Suletta Mercury, Part I: Stuck in the OT

Suletta Mercury is stuck in the Old Testament. I’m not talking about the eye for an eye, tooth for a tooth revenge plot stuff, though the mecha dueling system runs on that kind of logic; nor do I mean the smiting and wiping out of enemies, though we definitely see that too in all its tomato-splat glory. No, I’m talking about the way she goes about relationship, or rather, the way she fails to do relationship, never quite taking that crucial step beyond the letter of the law into the realm of personal connection. In short, Suletta lives according to lists, contracts, and binding agreements that keep her from engaging directly in genuine relationship.

The first time we meet the seventeen-year-old titular protagonist of space mecha series Mobile Suit Gundam: the Witch from Mercury, she’s checking things off a list. Sure, she’s also piloting her mecha, Aerial, on the way to register at school for the first time, but the focus of the frame and the dialogue in this opening shot is fully on her absorption with her list. This is no throwaway detail, but is instead a vital character moment attesting to her way of navigating the world. We soon learn that Suletta’s list consists not only of practical items but more importantly, of her dreams and aspirations for her new life. In the episodes to come, this list is her constant companion, guiding her decisions and actions, and providing reassurance that yes, she is handling this whole “being a teenager with a social life” thing correctly. Suletta’s list provides her with the rules of engagement in the battlefield of life.

Don’t get me wrong: lists are great. They’re a useful tool for navigating the multifarious demands of life, and making intimidating tasks approachable, breaking them down into manageable chunks, baby step by baby step. What’s more, lists can be an invaluable coping mechanism, especially for an INFP personality type like Suletta (and myself!) who needs a bit of a hand when it comes to keeping her head out of the clouds or at least getting her feet to touch the ground occasionally. But the problem with Suletta’s list is that she treats it like the be-all and end-all of how to do life; Suletta’s list mediates her interactions with the world, keeping her from relating directly with others. 

This really becomes clear in episode 10, which focuses on Suletta and the Earthian gang with whom she is working to develop mecha tech. She’s been tip-toeing nervously around the fringes of this friendship group for much of the season, and this episode finally sees her join in with them fully, taking the lead in a classic “friendship and bonding” montage that climaxes with her cracking a joke that only she could pull off, to the delight of the Earth House crew. Finally, Suletta has made some friends! No wonder she’s excited, right?

Not quite. Instead, in a quiet but telling moment after deploying her successful Dad joke, we see the real reason for Suletta’s happiness: she can now tick “make a joke” off her list. Rather than being set aside so that Suletta might live and connect fully in the moment, her list remains the focal point of her day and the directive force behind her actions. As she hunches over her tablet alone in a dark corner, trembling with glee as that triumphant checkmark materializes, Suletta resembles nothing less than an addict, laughing nervously when Nika catches her.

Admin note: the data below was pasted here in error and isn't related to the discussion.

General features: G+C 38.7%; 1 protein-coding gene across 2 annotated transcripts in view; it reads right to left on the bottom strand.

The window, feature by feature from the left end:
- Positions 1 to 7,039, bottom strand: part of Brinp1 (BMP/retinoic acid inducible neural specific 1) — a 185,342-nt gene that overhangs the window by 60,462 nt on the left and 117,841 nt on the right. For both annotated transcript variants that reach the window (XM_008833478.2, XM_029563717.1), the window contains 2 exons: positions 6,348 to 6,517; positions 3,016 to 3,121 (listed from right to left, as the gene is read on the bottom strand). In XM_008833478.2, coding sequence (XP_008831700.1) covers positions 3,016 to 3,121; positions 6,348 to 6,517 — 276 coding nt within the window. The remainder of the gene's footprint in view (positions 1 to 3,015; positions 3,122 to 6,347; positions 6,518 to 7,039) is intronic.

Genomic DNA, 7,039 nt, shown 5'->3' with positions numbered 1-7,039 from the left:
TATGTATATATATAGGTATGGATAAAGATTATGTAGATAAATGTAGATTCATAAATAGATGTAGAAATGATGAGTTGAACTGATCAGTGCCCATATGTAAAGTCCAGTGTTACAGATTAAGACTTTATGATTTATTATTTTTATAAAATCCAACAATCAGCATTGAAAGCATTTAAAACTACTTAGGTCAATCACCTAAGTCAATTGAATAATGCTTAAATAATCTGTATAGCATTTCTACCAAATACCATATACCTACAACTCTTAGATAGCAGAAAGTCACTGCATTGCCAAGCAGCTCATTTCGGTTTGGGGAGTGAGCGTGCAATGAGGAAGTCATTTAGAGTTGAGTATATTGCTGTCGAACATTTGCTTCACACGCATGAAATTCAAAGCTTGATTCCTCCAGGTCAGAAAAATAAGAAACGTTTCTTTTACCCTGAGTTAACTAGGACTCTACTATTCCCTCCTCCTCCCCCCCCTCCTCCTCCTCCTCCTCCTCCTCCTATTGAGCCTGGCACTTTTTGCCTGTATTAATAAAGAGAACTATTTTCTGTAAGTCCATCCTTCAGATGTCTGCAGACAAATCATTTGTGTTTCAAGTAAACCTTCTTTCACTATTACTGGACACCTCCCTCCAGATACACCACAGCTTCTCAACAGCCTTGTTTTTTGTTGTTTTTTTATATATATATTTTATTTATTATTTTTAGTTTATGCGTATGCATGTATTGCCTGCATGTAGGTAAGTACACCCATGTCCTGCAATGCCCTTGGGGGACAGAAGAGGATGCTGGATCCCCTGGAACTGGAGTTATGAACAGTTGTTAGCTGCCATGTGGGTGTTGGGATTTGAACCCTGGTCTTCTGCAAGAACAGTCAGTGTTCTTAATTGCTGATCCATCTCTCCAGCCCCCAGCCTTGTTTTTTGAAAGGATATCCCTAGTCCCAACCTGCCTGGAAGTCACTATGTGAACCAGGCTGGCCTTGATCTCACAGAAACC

Suletta’s closest friendships are even more instrumentalized: they are founded on legally binding contracts won through combat. This isn’t the usual “friendship through fisticuffs” trope we often see in anime though (such as the entire Nanoha franchise). The battle scenes that typically play out in anime as a display of raw emotion that triggers a character bonding moment, instead establish a contractual relationship in G-Witch. Through her victories, Suletta secures the right to make a claim on both Miorine and Elan. 

In the case of Elan, Suletta essentially forces a gesture of friendship from him by requiring as her boon in their duel that he tell her about himself. When it comes to Miorine, it’s more accidental. Suletta inadvertently wins a contractual relationship with the girl, learning after the duel that the victor would be granted Miorine’s hand in marriage. After a moment of flustered panic, Suletta is elated: she has secured the top item on her List for Success in Life—the coveted Best Friend Forever. She does not understand that a contract does not a relationship make.  

Miorine, on the other hand, gets it. Yes, she uses Suletta as a shield to protect against unwanted advances from scheming young men (and meddling from her father), but her interactions with Suletta also demonstrate that she does not take relationship for granted. Miorine refuses to hold Suletta to any kind of relationship beyond what they are cautiously forming for themselves, first as social (and political) allies and eventually as colleagues on the mecha tech project. Rather than assuming any long-term commitment from Suletta, Miorine repeatedly releases her from the implications of their contract, encouraging her to date, pursue her own interests, and generally live her life. Suletta reads this as rejection of her friendship, not understanding that they did not, in fact, have any such relationship yet. Pretty much all of their interactions play off this fundamental misunderstanding as the two persist at cross purposes, with Suletta thinking that they are much closer than she has any real-life grounds to believe. With a contract in place and a check on her list, Suletta assumes relationship where it does not yet exist.